Latest success stories from Renaissance Learning

Celebrating Reading Accomplishments with Renaissance Accelerated Reader

Oasis Academy Wintringham, Grimsby, North East Lincolnshire

Accelerated Reader has revolutionised the reading culture at our school. Every student in the school, from Year 7 to Year 11, carries a book, even though we only use Accelerated Reader with Years 7-9. There has been a real shift in their cultural attitude to reading: they’re keen to read, books are coming in and out of the library (while we used to see students with the same books for weeks), and they are really engaged with reading, from our students who find it challenging to our most gifted students. To see a Carnegie display in our library, and to be able to target our most able readers and expect them to read those books, is something we never expected to see, and of course it makes us very happy.

The school routinely celebrates reading achievement, in a range of creative ways. Last year we held a tea party, for the classes of our most vulnerable students, with the lowest results on entry. The idea really captures their imagination, and even the older students, who don’t use Accelerated Reader, are asking why they didn’t get cake, it’s really creating a buzz around it, which is really important when you are focused on tackling disadvantage in the way that we are. It’s easy to take for granted things like having a cake and a cup of tea, but when you sit down with the students they view this as a real treat and get so much from spending time with adults in conversation. To celebrate their success with tea and cake with myself and our librarian is so simple and yet the impact is far greater than we could have imagined. To be honest, we were quite shocked that they wanted to do it, as it tends to take place in primary school, but they love it!

We also made sure to make the most of World Book Day celebrations this year. There was a feeling around the entire school that people had taken the whole day on board. We had a theme of heroes and villains, and it was really encouraging that other departments took part as well: they based the start of their lessons around a character from a book, there was a yellow brick road going down the corridor, and they put a hero or villain on the door of the classroom, ready to greet you, so you didn’t even have to enter the room to get a sense of everything. I was just overwhelmed by the response from staff and students; there was a feeling that the day didn’t just end there as well, which I think was a really important message.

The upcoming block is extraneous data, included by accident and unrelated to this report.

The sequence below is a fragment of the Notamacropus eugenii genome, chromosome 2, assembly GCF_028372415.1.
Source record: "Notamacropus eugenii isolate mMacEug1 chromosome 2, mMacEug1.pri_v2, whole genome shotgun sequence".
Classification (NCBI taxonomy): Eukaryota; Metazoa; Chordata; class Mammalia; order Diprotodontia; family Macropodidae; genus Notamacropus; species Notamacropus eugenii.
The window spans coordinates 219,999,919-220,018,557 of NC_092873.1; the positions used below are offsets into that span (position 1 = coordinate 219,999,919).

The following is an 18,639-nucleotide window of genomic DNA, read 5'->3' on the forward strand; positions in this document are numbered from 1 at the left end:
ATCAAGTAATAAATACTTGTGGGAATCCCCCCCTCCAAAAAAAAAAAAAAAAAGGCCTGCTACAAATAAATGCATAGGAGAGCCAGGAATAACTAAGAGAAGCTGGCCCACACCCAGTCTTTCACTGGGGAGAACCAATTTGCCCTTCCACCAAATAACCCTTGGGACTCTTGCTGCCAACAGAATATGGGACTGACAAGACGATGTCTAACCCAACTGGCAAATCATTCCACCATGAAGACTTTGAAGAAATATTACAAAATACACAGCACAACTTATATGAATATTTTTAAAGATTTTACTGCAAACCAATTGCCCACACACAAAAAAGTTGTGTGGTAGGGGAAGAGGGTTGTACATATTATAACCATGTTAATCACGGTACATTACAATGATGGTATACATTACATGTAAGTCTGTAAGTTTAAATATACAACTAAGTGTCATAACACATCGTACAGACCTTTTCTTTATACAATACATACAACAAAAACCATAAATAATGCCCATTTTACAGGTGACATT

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Additionally, we recognise reading achievement with our yearly ‘Oscars’ ceremony, complete with red carpet, held in June. There are lots of awards for lots of different achievements, it’s a real recognition of talent in different areas. We have a ‘champagne reception’, with champagne flutes full of lemonade, lots of snacks and students bring their parents along. Reading has changed a lot this year – last year we gave a ‘millionaire award’ to the student who read the most words. Last year students across the school had read approximately 15.5 million words by the end of the academic year, and this year they are on 51.5 million already! We have one student who is approaching 5 million words. This year we want to give the award to the student who has shown the most passion for reading, and the most development. I think the students are most excited about having nibbles and dressing up! We have also decided to issue the signed John Boyne first edition we won to the student who receives the Oscar. We won this prize through an Accelerated Reader competition and are thrilled to have such a wonderful and unique prize.
On top of these events, we also make use of displays in our library, with a nautical theme throughout. For example, we’ve set up a net, and the classes are each represented by a fish, and that fish moves up the net depending on the average percentage of questions they answer correctly in their Accelerated Reader quizzes. We make use of social media as a school, as a way to share success. We try to share the most startling things, and the students then go on to talk about them. We’ve also created an email signature that shares what you are reading, for each member of staff. It’s really captured the students’ imagination; we update it every half term, and the selection is so diverse that I think the students are starting to realise that that is the nature of reading – totally unique and individual. The more pride you put into these displays and celebrations, the more the students will get on board with it, and if the students can associate positively with the people involved then they start to think of reading that way as well.


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